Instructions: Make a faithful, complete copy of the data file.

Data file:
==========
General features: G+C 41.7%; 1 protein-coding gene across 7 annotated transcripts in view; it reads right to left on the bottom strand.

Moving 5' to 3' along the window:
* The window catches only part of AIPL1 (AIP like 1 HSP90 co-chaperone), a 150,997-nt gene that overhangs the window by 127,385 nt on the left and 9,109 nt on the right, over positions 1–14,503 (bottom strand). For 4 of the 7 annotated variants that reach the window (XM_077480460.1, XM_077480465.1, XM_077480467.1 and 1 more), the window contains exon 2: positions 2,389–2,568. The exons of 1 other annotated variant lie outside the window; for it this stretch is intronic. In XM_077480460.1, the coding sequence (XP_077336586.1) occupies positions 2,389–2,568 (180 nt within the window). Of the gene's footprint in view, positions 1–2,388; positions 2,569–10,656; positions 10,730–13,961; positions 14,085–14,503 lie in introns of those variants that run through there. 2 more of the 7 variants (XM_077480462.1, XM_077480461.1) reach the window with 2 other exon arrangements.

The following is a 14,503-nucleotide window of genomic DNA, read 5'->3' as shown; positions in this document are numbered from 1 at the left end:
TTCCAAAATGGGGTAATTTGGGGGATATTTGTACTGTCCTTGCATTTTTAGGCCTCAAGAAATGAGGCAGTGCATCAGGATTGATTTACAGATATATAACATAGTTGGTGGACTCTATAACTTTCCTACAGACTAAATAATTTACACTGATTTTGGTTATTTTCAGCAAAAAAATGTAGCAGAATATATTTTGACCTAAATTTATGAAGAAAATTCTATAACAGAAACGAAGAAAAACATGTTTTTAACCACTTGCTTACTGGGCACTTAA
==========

General features: G+C 41.7%; 1 protein-coding gene across 7 annotated transcripts in view; it reads right to left on the bottom strand.

Moving 5' to 3' along the window:
* The window catches only part of AIPL1 (AIP like 1 HSP90 co-chaperone), a 150,997-nt gene that overhangs the window by 127,385 nt on the left and 9,109 nt on the right, over positions 1–14,503 (bottom strand). For 4 of the 7 annotated variants that reach the window (XM_077480460.1, XM_077480465.1, XM_077480467.1 and 1 more), the window contains exon 2: positions 2,389–2,568. The exons of 1 other annotated variant lie outside the window; for it this stretch is intronic. In XM_077480460.1, the coding sequence (XP_077336586.1) occupies positions 2,389–2,568 (180 nt within the window). Of the gene's footprint in view, positions 1–2,388; positions 2,569–10,656; positions 10,730–13,961; positions 14,085–14,503 lie in introns of those variants that run through there. 2 more of the 7 variants (XM_077480462.1, XM_077480461.1) reach the window with 2 other exon arrangements.

The following is a 14,503-nucleotide window of genomic DNA, read 5'->3' as shown; positions in this document are numbered from 1 at the left end:
TTCCAAAATGGGGTAATTTGGGGGATATTTGTACTGTCCTTGCATTTTTAGGCCTCAAGAAATGAGGCAGTGCATCAGGATTGATTTACAGATATATAACATAGTTGGTGGACTCTATAACTTTCCTACAGACTAAATAATTTACACTGATTTTGGTTATTTTCAGCAAAAAAATGTAGCAGAATATATTTTGACCTAAATTTATGAAGAAAATTCTATAACAGAAACGAAGAAAAACATGTTTTTAACCACTTGCTTACTGGGCACTTAA